Marketers elevate background music as an event engagement and branding tool.
Have you spent time thinking about what your event or brand sounds like? Marketers are latching onto music’s digital renaissance and its accessibility, festivalization, and embracing the scientific evidence that links music to memories and sentiment to evolve their event strategy. And it all starts with the playlist — a soundtrack to a brand message, to an event personality.
RIMS (The Risk Management Society) last year used a playlist strategy to engage attendees before its event and get them fired up and in the mood for the experience in San Diego. The playlist was accessible on Spotify as well as Apple Music. Yellow Conference, a creativity conference for women, did the same with a Spotify playlist.
Brands are creating playlists to generate buzz, like Hamburger Helper did for April Fool’s Day with “Watch the Stove,” a five-track mixtape. The concept? To reach millennial males, typically listening to music in their dorm rooms while making Hamburger Helper meals. The brand enlisted up-and-coming local rappers and social influencers to create tracks. While it began as a “lighthearted” stunt, the program went viral, garnering 432,660,000 social impressions and 4,086,000 plays on SoundCloud.
Brands are also using playlists as internal engagement tools. Like Huge Inc., which enlisted its staff to curate mixtapes and top albums. Each month last year, employees shared their favorite tracks, compiling playlists that gave some insight into what was happening underneath the headphones in the office. Each of the mixtapes by month are downloadable on Spotify.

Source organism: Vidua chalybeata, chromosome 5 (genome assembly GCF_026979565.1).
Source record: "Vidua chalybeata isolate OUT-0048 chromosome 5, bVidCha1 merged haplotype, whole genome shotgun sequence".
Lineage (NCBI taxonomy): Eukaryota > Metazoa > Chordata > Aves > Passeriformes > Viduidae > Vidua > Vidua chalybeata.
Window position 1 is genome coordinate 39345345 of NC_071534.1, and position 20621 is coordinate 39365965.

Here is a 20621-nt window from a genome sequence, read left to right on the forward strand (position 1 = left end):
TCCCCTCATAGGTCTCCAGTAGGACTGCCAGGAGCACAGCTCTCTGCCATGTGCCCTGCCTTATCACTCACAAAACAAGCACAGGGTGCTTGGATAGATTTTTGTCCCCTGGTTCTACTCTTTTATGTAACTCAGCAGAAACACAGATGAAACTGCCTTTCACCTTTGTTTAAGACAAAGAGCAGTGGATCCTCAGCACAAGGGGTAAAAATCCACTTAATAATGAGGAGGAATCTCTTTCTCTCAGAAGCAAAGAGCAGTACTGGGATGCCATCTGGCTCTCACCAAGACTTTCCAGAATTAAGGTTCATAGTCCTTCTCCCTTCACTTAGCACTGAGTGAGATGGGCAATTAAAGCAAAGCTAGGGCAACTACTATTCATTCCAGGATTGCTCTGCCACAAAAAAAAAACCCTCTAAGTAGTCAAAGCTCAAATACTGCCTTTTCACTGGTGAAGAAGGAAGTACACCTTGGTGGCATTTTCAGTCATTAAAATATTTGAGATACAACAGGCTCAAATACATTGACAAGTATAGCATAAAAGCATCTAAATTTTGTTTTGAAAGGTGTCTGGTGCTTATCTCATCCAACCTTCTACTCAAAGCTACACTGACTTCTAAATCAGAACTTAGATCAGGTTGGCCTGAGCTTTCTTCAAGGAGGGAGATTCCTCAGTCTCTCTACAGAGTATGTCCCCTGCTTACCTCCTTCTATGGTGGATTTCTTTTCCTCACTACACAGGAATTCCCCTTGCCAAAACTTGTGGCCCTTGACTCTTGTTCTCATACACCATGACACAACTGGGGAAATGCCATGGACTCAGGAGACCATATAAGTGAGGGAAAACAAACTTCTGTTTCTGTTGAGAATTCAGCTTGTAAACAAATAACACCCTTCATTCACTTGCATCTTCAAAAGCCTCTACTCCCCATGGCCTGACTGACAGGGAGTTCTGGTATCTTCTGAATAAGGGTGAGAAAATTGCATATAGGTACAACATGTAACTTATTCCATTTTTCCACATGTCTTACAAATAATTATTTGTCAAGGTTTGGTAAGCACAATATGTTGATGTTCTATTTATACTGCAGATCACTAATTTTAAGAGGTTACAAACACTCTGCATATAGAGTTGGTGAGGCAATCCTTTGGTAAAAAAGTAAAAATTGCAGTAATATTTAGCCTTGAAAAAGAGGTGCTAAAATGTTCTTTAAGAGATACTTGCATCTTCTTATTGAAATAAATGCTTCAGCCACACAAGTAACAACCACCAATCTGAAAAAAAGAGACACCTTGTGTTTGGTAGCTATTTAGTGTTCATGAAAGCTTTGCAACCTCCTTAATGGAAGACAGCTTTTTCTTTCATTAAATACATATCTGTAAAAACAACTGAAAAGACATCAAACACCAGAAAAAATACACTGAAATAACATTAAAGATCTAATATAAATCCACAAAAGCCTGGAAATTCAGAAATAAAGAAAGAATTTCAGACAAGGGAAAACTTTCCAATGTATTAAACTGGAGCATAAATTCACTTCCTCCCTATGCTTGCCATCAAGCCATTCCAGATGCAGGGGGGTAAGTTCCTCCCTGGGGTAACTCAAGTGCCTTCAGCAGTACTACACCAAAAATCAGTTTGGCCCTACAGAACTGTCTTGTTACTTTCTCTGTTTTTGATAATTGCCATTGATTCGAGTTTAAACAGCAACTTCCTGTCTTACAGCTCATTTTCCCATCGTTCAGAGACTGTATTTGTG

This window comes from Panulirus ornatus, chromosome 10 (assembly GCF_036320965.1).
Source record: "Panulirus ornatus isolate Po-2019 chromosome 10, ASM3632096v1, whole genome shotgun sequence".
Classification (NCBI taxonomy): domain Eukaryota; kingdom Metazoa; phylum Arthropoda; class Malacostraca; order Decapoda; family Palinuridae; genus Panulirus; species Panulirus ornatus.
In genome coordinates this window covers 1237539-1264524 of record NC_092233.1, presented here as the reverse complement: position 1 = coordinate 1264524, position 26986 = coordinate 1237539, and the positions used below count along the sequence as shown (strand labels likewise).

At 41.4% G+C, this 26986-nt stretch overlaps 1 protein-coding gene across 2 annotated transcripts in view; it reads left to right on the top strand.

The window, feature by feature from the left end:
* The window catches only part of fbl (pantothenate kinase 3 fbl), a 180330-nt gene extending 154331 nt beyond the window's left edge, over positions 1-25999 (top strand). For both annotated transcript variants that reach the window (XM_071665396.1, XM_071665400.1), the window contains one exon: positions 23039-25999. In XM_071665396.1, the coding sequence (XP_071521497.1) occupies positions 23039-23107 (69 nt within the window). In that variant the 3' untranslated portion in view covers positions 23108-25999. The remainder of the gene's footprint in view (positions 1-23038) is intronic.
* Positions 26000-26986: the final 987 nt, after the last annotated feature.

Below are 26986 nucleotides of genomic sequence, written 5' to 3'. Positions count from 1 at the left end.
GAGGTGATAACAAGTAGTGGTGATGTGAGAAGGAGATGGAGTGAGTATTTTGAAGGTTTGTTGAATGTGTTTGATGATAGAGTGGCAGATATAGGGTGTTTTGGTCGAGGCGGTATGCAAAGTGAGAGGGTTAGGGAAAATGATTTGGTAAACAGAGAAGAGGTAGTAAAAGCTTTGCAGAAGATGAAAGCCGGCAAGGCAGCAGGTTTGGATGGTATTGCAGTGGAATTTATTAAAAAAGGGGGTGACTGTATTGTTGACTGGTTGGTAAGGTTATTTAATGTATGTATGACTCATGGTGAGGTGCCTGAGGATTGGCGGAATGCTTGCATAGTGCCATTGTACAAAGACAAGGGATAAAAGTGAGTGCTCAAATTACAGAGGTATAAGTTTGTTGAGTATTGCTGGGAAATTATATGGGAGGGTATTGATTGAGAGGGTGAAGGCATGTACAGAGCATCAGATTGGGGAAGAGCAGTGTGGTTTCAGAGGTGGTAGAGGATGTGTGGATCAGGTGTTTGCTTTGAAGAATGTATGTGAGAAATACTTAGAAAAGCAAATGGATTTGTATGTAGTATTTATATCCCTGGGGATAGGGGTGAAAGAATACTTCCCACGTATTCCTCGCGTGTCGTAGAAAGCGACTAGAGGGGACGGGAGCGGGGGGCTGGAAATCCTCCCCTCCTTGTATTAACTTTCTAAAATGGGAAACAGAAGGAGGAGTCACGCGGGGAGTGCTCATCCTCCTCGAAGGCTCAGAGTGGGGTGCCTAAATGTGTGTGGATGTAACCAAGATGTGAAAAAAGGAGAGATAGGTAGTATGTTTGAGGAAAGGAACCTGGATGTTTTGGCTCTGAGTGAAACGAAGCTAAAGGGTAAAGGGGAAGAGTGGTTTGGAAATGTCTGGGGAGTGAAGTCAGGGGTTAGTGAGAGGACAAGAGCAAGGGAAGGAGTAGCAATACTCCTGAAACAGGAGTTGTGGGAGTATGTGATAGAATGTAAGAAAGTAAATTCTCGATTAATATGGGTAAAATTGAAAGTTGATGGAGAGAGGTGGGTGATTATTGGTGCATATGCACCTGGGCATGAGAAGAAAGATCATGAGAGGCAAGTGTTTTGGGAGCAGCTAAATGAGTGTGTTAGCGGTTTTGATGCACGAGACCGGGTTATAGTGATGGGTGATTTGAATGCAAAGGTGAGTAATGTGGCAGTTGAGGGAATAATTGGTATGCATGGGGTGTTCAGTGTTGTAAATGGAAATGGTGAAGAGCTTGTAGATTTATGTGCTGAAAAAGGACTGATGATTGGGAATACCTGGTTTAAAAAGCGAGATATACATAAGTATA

At events and in venues, apps like Musicstyling’s Discover App allow consumers to “preview” tracks from a meeting playlist and choose what they want to hear as well as request music to be played on-site. They’ll even be notified when their track is to be played. And if you’re looking to impact the moods of your attendees, look into solutions like Brain.fm, an app that creates “music for the brain” based on the user’s mood or needs. After selecting a desired mood, algorithms generate a playlist that “activates” alpha and beta waves to “relax, focus, meditate, nap or sleep.” Tip: Consider on-site sound booths and ties to wellness.
Through mixtapes, marketing messages translate easily from the live experience into the pockets of your audiences — and then, directly into their ears.
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